*City to decide if pilot project should be made permanent*
* Transit backs taxi use of diamond lanes *
WINNIPEG’S public works committee will vote on whether a pilot project that allows taxis to travel in diamond lanes should be made permanent.
Taxis were granted permission to use diamond lanes on March 1, 2018, which is the same date the city paved the way for ride-hailing services to hit the streets of Winnipeg.
Diamond lanes are reserved for use by authorized vehicles during peak periods — mostly during weekday morning and afternoon rush hour. Prior to the start of the pilot program, only city buses and bicycles were allowed to use them.
Throughout the pilot project, which was scheduled to last a year, Winnipeg Transit monitored whether allowing taxis to operate in diamond lanes — but not stop in them — had a significant effect on bus service.
“Based on data analysis, as long as taxis continue to respect the ‘no stopping in the diamond lanes’ provision, the Transit department is supportive with taxis sharing the diamond lanes,” city employee Alex Regiec wrote in a report submitted to the committee.
The pilot project was implemented as a concession to the local taxi industry, which organized efforts to block ride-hailing services, such as TappCar and Cowboy Taxi, from coming to the city.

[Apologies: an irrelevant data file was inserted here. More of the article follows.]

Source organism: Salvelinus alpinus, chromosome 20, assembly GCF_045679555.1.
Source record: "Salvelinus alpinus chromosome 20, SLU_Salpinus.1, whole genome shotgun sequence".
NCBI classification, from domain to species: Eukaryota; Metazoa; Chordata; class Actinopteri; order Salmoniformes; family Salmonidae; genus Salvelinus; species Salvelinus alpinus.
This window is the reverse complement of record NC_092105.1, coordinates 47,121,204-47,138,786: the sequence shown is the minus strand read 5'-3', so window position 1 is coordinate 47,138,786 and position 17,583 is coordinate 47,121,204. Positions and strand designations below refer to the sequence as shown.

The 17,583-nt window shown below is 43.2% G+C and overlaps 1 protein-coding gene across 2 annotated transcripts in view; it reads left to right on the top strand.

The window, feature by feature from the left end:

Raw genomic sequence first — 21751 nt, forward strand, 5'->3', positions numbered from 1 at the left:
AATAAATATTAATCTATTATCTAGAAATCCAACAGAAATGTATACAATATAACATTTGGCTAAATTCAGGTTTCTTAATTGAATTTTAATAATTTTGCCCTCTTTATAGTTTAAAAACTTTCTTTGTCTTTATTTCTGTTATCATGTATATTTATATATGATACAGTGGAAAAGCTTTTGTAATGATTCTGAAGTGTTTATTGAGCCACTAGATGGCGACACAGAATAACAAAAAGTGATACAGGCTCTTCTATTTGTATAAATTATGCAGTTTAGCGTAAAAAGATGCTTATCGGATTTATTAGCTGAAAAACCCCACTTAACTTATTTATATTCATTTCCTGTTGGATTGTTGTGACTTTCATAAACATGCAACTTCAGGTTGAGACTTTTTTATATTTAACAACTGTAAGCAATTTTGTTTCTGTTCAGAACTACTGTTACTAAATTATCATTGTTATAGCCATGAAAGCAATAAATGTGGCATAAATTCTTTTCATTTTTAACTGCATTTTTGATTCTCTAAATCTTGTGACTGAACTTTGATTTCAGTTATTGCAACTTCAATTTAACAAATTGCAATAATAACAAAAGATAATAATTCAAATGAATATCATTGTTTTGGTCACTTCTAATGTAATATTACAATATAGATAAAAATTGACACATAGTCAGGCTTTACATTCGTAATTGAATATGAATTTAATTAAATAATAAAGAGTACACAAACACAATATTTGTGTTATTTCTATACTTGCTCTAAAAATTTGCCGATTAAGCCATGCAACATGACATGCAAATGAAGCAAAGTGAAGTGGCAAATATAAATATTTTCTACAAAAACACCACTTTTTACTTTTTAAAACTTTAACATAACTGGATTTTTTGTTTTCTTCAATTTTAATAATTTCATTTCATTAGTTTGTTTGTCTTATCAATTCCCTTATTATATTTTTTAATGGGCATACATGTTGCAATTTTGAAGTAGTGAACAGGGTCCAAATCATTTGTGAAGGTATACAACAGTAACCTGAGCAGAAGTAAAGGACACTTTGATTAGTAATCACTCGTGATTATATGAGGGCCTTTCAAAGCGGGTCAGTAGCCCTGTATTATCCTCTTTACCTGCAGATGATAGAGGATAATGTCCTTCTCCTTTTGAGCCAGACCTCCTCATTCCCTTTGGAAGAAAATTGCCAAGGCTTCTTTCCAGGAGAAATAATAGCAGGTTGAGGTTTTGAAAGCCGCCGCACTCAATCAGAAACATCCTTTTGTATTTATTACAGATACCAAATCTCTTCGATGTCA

The decision to allow taxis to travel in diamond lanes was intended to increase industry efficiency and provide greater incentives for taxi use, the report reads.
However, the report notes there could be issues if ride-hailing services seek permission to use the diamond lanes.
“There is a risk that other personal transportation providers and private high-occupancy vehicles might desire the same access to, and use of, the diamond lanes as taxis,” Regiec wrote.
“Expanding access to diamond lanes diminishes the effectiveness of a reserved lane originally intended to maintain and improve the operation of mass public transit in congested traffic areas.”
During the year-long pilot project, there were 74 incidents in which taxis were reported to have stopped in diamond lanes.
Early in the pilot project, Winnipeg Parking Authority employees met with the taxi industry to raise awareness about the issue, which led to a significant drop in the number of reported incidents.
“Overall, the taxi industry has expressed an appreciation to the city for allowing their taxis to operate in the diamond lanes. They indicate this action has saved time and money for the consumer and increased efficiency,” Regiec wrote.
“The Transit department will continue to monitor and collect data related to incidents of taxis stopping in diamond lanes and the parking authority’s vehicles-for-hire office will continue to liaison between Transit and the taxi industry.”
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